Natural soil microbes alter flowering phenology and the intensity of selection on flowering time in a wild Arabidopsis relative

Ecol Lett. 2014 Jun;17(6):717-26. doi: 10.1111/ele.12276. Epub 2014 Apr 4.


Plant phenology is known to depend on many different environmental variables, but soil microbial communities have rarely been acknowledged as possible drivers of flowering time. Here, we tested separately the effects of four naturally occurring soil microbiomes and their constituent soil chemistries on flowering phenology and reproductive fitness of Boechera stricta, a wild relative of Arabidopsis. Flowering time was sensitive to both microbes and the abiotic properties of different soils; varying soil microbiota also altered patterns of selection on flowering time. Thus, soil microbes potentially contribute to phenotypic plasticity of flowering time and to differential selection observed between habitats. We also describe a method to dissect the microbiome into single axes of variation that can help identify candidate organisms whose abundance in soil correlates with flowering time. This approach is broadly applicable to search for microbial community members that alter biological characteristics of interest.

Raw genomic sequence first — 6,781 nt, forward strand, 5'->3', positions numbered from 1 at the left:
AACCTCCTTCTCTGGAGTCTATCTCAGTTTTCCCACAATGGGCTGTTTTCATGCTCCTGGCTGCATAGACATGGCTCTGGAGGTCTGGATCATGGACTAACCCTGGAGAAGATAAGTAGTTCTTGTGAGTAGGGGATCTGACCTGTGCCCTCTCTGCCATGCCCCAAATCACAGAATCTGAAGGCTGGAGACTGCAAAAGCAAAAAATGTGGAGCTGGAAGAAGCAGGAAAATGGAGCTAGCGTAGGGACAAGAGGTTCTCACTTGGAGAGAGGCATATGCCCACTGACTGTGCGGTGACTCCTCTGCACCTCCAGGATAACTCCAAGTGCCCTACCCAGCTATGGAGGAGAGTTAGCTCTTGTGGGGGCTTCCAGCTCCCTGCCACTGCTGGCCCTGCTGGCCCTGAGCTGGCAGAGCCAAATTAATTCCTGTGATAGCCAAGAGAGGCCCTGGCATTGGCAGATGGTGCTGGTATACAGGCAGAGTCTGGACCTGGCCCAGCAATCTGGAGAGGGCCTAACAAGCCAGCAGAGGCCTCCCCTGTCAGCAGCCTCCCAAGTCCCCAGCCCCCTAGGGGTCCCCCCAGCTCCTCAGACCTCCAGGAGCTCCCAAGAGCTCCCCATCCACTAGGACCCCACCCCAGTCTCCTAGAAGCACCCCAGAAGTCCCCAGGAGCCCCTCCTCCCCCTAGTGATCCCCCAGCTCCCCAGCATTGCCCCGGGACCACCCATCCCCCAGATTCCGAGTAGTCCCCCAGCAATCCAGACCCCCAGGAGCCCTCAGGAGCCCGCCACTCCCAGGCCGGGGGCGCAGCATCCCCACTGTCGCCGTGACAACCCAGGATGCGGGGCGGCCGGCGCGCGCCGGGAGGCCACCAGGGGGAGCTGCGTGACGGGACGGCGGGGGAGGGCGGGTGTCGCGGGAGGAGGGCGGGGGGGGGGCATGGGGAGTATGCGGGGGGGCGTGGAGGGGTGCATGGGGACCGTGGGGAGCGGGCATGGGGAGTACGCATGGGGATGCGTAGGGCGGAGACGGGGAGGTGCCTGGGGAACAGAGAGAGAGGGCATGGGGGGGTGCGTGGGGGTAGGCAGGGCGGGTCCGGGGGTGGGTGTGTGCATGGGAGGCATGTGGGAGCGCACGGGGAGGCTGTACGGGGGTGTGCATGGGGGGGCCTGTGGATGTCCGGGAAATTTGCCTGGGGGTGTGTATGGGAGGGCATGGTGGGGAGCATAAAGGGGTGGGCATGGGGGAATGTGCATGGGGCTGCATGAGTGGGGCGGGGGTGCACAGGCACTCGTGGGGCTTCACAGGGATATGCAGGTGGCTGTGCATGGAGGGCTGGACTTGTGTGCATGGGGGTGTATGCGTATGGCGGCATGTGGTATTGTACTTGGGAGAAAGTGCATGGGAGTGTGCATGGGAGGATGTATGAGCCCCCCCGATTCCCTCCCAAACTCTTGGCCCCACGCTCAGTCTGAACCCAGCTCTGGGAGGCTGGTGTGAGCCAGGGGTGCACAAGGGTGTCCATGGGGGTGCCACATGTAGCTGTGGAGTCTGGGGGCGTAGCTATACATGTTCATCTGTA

Keywords: Flowering time; life history; microbiome; phenology; plant-microbe interactions; plasticity; selection; selective agents; soil ecology.

Publication types

  • Research Support, N.I.H., Extramural
  • Research Support, Non-U.S. Gov't
  • Research Support, U.S. Gov't, Non-P.H.S.

MeSH terms

  • Arabidopsis / growth & development*
  • Arabidopsis / microbiology*
  • Ecosystem
  • Flowers / growth & development
  • Microbiota
  • Soil / chemistry
  • Soil Microbiology*


  • Soil